Consistently, organizations should consider the (Adams, 1965) equity theory at their workplace. This study is based on equity theory as this is an exchange of input and output. According to the equity theory, if there is any in-equitability in the organization, then the organization should create a justice environment. When an individual considers he/she is being treated with justice in the workplace, and he/she is giving input and receives a comparable output (pay and compensation) resultantly he would feel that the resources are distributed equally. Organizational justice relates to the perception of workplace equality among employees (Byrne & Cropanzano, 2001; Imamoglu et al., 2019). Employees who are working in the workplace put inputs (experience, efforts, knowledge, and skills) and they expect some outputs from the organization (Pay, bonuses, seniority, and fairness in the resources). An exchange is found in the organization between the employees and employer. Workers expect that there should be justice in all the processes of the organization. Justice has three dimensions; distributive, procedural, and interactional (Colquitt, 2001). When workers attain outputs as per inputs and feel justice in the workplace, then they will work more committedly to the organization. This relationship is based on an exchange. Based on the aforementioned rationale, the current study employed the (Adams, 1965) equity theory to test the theoretical framework (Figure 1).

Figure 1 Proposed Theoretical Model

Hypotheses Development and Theoretical Model

Organizational justice

Organizational justice relates to the perception of workplace equality among employees (Byrne & Cropanzano, 2001; Imamoglu et al., 2019). Organizational justice is an employees’ evaluation regarding managerial conduct in terms of ethics and morality (Cropanzano et al., 2007; Imamoglu et al., 2019), attitude and behavior of employees are directly affected by these perceptions (Silva & Caetano, 2014; Imamoglu et al., 2019). Organizational justice is the subjective expectations of employees about justice in working links (Cropanzano et al., 2001). The distributions of resources, incentives, outputs within the organization are classified underneath the term of justice (Notz & Starke, 1987; Hameed et al., 2019). Organizational justice has three dimensions i.e. interactional, procedural, and distributive (Hameed et al., 2019; Colquitt et al., 2001). It has been proven that from past studies, knowledge sharing is positively affected by organizational justice (Imamoglu et al., 2019; Li et al., 2017; Akram et al., 2017).

Distributive justice

It is relating to the perceived justice of the outcomes achieved by workers (Cropanzano et al., 2007; Imamoglu et al., 2019). In line with, distributive justice is an employees' perception, either they are punished or appreciated only for what they do, although if anyone who wants to work in the same organization would be expected to treat equitably for the distribution of outcomes (Rahman et al., 2016; Imamoglu et al., 2019). Many studies described that distributive justice is an exchange of inputs (employees given to the organization) and outcomes and resources (employees received from the organization) based on justice or fairness (Nowakowski & Conlon, 2005; Tamta & Rao, 2017; Akram et al., 2017; Imamoglu et al., 2019). Indeed, perceived justice is a "glue" that encourages workers to work collaboratively, and collaborative work causes information sharing (Cropanzano et al., 2007) and Imamoglu et al., 2019). In addition, if employee contributions are fairly assessed and rewarded, they are more interested in sharing personal knowledge with others to improve the organizational performance and accumulate knowledge in order to be truly capable of performing their own tasks (Ibragimova et al., 2012; Imamoglu et al., 2019). Previous studies showed a positive significant link between distributive justice and knowledge sharing (Mcpherson, 2004) p.743. A study in the telecommunication sector in china in 2016 claimed that knowledge sharing behavior is affected by distributive justice (Akram et al., 2017). Past studies also claimed that distributive justice is significantly correlated to knowledge sharing (Akram et al., 2017; Li et al., 2017; Imamoglu et al., 2019). Hence, we propose the next hypothesis.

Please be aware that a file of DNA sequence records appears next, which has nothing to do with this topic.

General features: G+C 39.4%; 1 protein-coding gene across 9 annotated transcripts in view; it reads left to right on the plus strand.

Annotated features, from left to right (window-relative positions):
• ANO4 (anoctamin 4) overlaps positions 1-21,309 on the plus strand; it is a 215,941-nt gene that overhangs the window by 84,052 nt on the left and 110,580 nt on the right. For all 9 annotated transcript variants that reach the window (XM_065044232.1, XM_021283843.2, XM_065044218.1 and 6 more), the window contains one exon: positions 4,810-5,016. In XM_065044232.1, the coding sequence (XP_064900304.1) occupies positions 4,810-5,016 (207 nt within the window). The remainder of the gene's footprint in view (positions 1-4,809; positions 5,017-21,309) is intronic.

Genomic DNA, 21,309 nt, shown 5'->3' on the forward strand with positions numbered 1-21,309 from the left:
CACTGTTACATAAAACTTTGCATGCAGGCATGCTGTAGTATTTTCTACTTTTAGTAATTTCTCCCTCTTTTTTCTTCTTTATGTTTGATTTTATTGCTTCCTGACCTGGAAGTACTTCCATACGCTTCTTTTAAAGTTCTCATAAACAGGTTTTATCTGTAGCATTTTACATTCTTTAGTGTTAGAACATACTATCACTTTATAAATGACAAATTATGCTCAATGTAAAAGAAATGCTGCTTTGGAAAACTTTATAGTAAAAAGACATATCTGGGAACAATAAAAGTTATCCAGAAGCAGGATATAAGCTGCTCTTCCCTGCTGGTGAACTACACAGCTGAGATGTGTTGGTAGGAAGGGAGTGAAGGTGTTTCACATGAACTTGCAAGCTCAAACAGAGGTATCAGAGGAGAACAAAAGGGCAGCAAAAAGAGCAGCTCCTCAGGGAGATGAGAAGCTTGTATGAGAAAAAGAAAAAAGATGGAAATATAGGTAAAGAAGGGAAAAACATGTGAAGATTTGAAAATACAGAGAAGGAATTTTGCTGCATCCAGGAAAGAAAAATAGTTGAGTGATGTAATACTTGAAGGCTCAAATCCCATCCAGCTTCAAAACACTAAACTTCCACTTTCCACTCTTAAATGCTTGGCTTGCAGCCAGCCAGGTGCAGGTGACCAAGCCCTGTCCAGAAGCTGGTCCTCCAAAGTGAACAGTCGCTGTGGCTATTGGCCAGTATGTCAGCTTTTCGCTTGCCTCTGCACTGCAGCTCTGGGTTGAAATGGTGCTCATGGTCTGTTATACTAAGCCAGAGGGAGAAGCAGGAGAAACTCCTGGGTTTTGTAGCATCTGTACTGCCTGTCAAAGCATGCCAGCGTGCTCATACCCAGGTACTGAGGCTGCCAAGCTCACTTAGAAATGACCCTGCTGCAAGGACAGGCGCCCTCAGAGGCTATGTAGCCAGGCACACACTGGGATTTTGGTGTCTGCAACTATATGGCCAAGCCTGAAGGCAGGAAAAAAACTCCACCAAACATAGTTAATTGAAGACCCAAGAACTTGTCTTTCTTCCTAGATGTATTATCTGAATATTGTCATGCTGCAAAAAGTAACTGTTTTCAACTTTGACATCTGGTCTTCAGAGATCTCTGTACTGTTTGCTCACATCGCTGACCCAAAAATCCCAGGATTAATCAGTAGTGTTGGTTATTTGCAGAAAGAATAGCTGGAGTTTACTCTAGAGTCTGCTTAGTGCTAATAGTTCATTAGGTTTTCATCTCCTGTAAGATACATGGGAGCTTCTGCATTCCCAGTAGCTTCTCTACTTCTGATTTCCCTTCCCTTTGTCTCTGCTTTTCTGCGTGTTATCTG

H1 Distributive justice has significant influence on knowledge sharing behavior.

Procedural justice

It is the perceived fairness of the method whereby outcomes are assessed (Cohen-Charash & Spector, 2001; Imamoglu et al., 2019). Procedural justice is indeed the fair treatment of organizational processes as well as makes sure they must be impartial, coherent, precise, corrective, ethical, and representative (Bies and Moag 1986; Akram et al., 2017). In this respect, they perceive fairness when employees participate in the process, although they are not happy with the outcome (Chen et al., 2015; Imamoglu et al., 2019). The theory of procedural justice focuses mainly on the effect of decision-making processes on the perception of fairness (Thibaut et al., 1975). Employees should not assume each decision outcome to always be favorable because they recognize that many competing interests and issues must be taken into account by decision-makers (Mcpherson, 2004) page 745. Rather, they are seeking assurance that decision-makers may give them proper fairly favorable long-term decision outcomes. This assurance is provided by the presence of fair decision-making processes (Mcpherson, 2004) page 745. In the case, where organizational procedures will be seen as fair, employees seem to be open to sharing ideas, experiences, and knowledge (Ibragimova et al., 2012; Imamoglu et al., 2019). Thereby, to strengthen the sense of organizational affiliation, employees could tend to link more organizational property rights towards their own knowledge. Employees may want to share knowledge as it helps them feel proud or a part of the company (Mcpherson, 2004) page 745. Previous studies pointed out procedural justice positively relates to knowledge sharing (Mcpherson, 2004) page 743. Procedural justice significantly correlates to knowledge sharing in the telecommunication sector of china (Akram et al., 2017). Therefore, this research proposes the next hypothesis.